Thursday, November 08, 2012


Couple of guys at the MTBR forum have come up with "Fatterday" where those of us with fat bikes spend the day riding and posting pics of the trip showing off where we'd been. I think it started with the UK fat bike guys all getting together but quickly exploded to include the rest of us.  Genius idea really.  Some are going in groups and others are braving it out on their own.  I think the NE guys that have fat bikes are planning something, but whether or not I can make it is another thing.  I'll plan something else if I can't.

Wilderness Park

Spent last Saturday with my son and his friend at Wilderness Park:

My son has never been out there but the trail is twisty and flat.  I knew he'd leave me in the dust since he's so much better and it's really easy.  The only thing I told him was that there are two ravines that are steep and the "bridges" are rocks.  Walk them as I don't want to take you to the hospital and they took off.

I come up around a corner and hear my son yelling at Greg over something.  Turns out Greg's chain came off and Josh was struggling to put it back on.  I set my bike down, take a look at Greg's bike and within a few minutes get the chain back on.  I'm a pro at chain suck as you can see from the scrapes on my bike so getting the chain back on wasn't hard.  Pulled out a couple of baby wipes from my pack, handed one to Josh and cleaned up our hands.

I gave Greg a quick lesson on shifting so the chain doesn't come off again.  Once he figured it out, he yelled back at me "Thanks!  This bike is awesome!" and took off behind Josh.  The bike is my daughter's, a Trek 3500, and she likes him just enough to let him borrow it for the day since he doesn't have a bike.    

I come up to the second ravine and the boys are waiting for me.  They both agreed that I was right and walked that section.  It's not that it's hard, but you'd need some serious speed to get back up the other side of the ravine and I'm not strong enough to do it.  I've made it over the rocks of the first ravine but stall out going up. 

I kept lowering the pressure on my fat bike as I went along hoping to find that magic "sweet" spot.  I came really close as all of the sudden the bike started handling so much better and I wasn't sliding out into the bushes or trees.  I would have gone lower, but I worried about the tire coming off the rim.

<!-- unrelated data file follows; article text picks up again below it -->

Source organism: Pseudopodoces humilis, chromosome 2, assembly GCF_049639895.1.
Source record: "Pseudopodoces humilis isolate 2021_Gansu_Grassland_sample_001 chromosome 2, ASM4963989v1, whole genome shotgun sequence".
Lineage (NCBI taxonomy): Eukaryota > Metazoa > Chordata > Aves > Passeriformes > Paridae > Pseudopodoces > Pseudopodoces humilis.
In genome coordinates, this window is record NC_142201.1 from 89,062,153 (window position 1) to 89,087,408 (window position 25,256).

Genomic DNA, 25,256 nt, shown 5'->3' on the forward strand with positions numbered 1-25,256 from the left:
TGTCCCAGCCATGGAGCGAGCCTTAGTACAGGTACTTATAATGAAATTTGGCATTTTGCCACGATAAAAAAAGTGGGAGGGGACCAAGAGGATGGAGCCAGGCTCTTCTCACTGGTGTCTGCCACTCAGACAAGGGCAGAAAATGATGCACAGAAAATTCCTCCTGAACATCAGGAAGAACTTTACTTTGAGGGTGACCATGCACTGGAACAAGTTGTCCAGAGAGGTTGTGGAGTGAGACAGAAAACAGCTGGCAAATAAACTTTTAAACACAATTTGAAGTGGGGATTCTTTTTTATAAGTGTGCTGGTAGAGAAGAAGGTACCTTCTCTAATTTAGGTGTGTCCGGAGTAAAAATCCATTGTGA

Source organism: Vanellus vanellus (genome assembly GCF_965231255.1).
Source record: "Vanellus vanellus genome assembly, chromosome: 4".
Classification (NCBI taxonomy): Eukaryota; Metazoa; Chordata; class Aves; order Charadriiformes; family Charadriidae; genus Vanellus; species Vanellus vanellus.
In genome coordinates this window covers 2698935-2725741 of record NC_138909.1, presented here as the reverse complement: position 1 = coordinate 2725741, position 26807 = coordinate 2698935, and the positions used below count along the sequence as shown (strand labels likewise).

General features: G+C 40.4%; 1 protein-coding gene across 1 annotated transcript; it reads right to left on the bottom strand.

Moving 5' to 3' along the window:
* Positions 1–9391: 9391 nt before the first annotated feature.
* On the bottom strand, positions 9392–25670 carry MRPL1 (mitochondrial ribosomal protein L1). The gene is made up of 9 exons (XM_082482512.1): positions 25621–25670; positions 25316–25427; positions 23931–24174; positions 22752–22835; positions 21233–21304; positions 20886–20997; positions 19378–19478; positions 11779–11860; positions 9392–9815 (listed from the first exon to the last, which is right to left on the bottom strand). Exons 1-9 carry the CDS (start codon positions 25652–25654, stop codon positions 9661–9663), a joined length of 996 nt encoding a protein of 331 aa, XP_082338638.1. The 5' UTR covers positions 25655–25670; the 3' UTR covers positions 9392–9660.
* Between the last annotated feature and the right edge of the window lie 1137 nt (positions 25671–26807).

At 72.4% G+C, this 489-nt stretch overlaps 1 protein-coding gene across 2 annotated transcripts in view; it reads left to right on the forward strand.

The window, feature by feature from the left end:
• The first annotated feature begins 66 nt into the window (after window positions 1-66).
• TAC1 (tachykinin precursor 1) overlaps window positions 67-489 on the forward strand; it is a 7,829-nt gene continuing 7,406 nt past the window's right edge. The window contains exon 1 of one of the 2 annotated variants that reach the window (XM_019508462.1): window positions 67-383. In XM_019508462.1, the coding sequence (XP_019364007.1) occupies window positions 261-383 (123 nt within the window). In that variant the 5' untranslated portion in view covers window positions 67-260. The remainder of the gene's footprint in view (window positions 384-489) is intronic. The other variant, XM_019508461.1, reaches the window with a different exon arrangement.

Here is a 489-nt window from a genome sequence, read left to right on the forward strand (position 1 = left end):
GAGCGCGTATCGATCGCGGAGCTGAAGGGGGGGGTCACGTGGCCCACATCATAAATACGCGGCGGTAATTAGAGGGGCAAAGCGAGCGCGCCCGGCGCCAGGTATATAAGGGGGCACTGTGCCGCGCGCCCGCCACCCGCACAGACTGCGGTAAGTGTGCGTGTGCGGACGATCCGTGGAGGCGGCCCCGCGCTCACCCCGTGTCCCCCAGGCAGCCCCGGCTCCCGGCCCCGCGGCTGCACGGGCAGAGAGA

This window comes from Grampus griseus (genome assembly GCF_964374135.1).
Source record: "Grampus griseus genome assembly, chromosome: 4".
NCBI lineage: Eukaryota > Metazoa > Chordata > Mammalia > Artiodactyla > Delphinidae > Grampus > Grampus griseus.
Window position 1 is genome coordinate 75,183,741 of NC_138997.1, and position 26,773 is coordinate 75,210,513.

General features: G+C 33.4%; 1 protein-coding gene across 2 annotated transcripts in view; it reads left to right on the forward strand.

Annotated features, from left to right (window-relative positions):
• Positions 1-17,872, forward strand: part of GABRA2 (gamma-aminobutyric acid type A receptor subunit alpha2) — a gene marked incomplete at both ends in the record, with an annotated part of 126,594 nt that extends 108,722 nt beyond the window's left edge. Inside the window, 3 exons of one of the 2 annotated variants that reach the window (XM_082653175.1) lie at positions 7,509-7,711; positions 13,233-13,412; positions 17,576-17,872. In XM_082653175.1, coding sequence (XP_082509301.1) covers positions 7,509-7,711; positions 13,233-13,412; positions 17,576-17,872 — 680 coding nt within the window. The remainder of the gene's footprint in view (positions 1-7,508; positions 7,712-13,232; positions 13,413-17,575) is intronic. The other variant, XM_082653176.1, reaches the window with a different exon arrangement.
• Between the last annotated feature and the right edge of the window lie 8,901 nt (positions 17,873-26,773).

The advice from the guys on the MTBR forum really helped about tire pressure and how to do cornering.  This bike is truly amazing when set up right.  I found myself struggling with physical strength because of the lowered pressure but when I looked at the Strava results, I was going the same speeds I was before.

Surprisingly I'm able to keep up and we finish up at the bridge about 5 miles from where we started.  Josh is panting and wants to go back to the car.  Huh?  This is the kid that complains that we only went 4 miles on the last trail that was far more technical because I was dying?  Even Greg told Josh to "Shut up as I don't get to do this very often".   We head back out via Old Cheney and the Jamaica Trail to the car.

Later that night I found out why Josh was so put out and why I could keep up.  Turns out the twisty parts were more technical than he thought and he kept sliding into the trees/branches and had to slow down making him mad.  Yup.  I've taken out my share of trees/bushes on this trail and have patches on my inner tubes to prove it.  Just because it looks easy doesn't mean it is. 

At least Greg had a great time and can't wait to go back.  He did great for his second time on a trail.  Josh, on the other hand needs some cheese with his whine.